We’ve used a number of ways to harvest hay for our animals. All on them have been on the cheap. We own no hay fields, but that hasn’t stopped us from harvesting small grass plots and the occasional flush of a pasture that is too much for our animals to eat. Any sled full of hay we can harvest and store is one more we don’t have to buy.
Equipment. Our equipment shed holds a couple of scythes and yard rakes, which work just fine for cutting small plots or a little green feed for a few animals. Earlier this year, we picked up an antique garden tractor equipped with a sickle bar mower, and it’s been used to cut a surprising amount of excess pasture and forage in unfenced areas. Since we’re only cutting small lots of hay, handling and storing it loose and feeding it green by hand works quite well.
Ideal conditions. It doesn’t matter if you’re cutting small plots like we are or a large field — successful haying involves accurate weather forecasting and watchful management of the forage material. If you’re lucky, it all comes together at the same time — maturing, but not overripe grasses, a few consecutive days of warm weather with low humidity and the time and labor necessary to cut, turn, rake, and collect the hay. For quality hay, it’s important to not let the grasses get over-ripe, to keep rain off the cut hay and make sure it is thoroughly dry before you pick it up. If you do it right, you’ll have a nice harvest of sweet-smelling green hay that is crackly dry but not overly brittle and palatable and nutritious for your animals.
Timing. Our pastures came on strong this spring, yielding far more grass than our flock of sheep could eat. We kept them off one section of the pasture, keeping it instead for hay. By early June, it was ready to cut and the weather was perfect for drying and collecting hay. The tuned-up sickle bar mower proved to be a labor-saving device over a scythe. After the cut hay had dried for a day, we turned it by hand and allowed the bottom side to dry.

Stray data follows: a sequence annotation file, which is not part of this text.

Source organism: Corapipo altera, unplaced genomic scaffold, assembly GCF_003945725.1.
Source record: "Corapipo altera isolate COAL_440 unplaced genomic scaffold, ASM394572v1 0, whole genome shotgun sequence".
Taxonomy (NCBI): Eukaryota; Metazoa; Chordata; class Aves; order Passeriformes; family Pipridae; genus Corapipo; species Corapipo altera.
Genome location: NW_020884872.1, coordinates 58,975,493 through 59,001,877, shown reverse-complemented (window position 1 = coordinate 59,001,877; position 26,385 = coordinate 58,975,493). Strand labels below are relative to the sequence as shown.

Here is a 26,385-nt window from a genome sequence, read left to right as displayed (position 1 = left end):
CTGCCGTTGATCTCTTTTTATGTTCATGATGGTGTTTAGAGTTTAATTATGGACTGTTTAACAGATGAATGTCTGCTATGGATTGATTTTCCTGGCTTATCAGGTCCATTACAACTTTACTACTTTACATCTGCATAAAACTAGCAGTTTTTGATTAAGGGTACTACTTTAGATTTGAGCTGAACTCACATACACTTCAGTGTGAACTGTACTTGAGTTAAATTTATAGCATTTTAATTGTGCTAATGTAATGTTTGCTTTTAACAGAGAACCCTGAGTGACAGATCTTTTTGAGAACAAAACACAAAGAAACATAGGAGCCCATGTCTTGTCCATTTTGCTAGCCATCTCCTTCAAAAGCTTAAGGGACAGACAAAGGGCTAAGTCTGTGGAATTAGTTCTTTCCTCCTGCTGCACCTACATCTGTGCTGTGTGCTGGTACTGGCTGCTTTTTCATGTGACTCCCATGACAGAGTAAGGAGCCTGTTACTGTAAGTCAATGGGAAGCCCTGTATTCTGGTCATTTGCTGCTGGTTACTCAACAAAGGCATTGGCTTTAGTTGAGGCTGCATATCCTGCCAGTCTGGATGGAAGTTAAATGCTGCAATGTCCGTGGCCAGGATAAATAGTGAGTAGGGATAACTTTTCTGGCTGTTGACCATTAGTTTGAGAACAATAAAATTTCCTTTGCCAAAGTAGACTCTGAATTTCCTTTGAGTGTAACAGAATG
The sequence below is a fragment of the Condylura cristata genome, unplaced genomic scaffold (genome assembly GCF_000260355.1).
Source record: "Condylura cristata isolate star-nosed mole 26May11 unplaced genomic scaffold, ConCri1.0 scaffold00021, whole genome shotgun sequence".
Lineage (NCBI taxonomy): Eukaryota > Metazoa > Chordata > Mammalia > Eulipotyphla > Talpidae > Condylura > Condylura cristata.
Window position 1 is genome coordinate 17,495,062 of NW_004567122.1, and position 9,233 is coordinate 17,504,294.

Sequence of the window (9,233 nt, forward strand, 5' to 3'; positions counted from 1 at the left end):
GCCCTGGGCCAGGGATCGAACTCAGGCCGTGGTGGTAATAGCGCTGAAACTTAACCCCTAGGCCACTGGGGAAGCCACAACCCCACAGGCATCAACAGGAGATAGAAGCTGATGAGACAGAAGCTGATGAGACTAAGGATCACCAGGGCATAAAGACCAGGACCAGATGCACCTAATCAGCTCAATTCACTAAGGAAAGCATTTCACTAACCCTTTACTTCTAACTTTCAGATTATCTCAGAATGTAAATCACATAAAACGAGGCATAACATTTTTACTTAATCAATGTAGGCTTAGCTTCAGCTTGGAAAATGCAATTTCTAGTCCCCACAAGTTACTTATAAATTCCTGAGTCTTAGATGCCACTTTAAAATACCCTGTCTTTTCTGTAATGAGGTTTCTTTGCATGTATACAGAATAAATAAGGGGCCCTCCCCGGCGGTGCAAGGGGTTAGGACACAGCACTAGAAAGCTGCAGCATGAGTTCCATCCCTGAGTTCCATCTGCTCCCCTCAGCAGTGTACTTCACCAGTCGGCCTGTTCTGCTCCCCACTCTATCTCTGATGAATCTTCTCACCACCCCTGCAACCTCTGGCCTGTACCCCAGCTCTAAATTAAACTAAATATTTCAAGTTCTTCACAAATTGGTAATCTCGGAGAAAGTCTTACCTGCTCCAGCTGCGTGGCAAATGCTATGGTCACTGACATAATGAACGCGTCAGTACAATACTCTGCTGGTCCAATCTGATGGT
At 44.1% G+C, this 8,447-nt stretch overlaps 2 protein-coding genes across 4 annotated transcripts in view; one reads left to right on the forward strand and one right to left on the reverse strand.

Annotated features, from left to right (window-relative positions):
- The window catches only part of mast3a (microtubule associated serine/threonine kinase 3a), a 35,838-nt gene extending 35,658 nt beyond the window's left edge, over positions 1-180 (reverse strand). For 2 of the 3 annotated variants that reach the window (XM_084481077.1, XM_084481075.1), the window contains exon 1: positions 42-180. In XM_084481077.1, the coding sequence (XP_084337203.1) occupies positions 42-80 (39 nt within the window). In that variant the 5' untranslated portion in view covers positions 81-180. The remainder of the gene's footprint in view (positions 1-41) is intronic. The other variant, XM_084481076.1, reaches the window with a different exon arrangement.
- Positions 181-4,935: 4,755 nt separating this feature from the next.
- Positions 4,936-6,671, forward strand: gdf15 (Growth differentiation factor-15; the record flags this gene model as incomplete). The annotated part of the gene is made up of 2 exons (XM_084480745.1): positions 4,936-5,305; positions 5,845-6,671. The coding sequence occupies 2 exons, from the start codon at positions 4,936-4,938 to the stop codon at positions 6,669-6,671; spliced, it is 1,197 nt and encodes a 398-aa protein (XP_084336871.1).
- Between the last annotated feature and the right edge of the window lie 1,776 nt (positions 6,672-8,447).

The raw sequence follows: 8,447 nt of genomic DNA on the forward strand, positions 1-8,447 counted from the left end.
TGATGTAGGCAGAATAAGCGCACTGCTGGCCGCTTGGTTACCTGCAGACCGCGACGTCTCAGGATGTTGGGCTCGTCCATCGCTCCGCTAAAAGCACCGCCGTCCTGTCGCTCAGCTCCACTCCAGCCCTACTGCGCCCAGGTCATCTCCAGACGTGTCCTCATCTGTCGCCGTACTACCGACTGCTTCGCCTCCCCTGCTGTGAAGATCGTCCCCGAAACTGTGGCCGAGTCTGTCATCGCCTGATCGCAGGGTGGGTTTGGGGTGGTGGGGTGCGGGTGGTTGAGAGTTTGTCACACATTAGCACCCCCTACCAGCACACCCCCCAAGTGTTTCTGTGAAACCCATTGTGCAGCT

Collecting. Raking and collecting was also done by hand, and the sweet-smelling hay was pitched into an empty pen in the barn. We collected the equivalent of approximately 30 small bales of hay by cutting this section of pasture. It’s enough to make a meaningful contribution to the feed needs of our flock. Since it’s typical to harvest hay twice in a summer in our area, there’s possibility we’ll get a second cutting to add to the total.
No matter how you cut and harvest hay, haying is a labor-intensive endeavor. But you can do it on a small scale, without expensive equipment. A small-scale harvest, done twice over the course of a summer, can be enough to make a meaningful contribution to the feeding needs on the homestead.
Cindy Daytonis a shepherd and DIY enthusiast who raises Finnsheep and honeybees on a Western New York homestead that has been in her family since the 1950s. She and her husband tap maple trees for syrup, mill lumber and preserve much of their garden’s harvest. Read all of Cindy’s MOTHER EARTH NEWS postshere.
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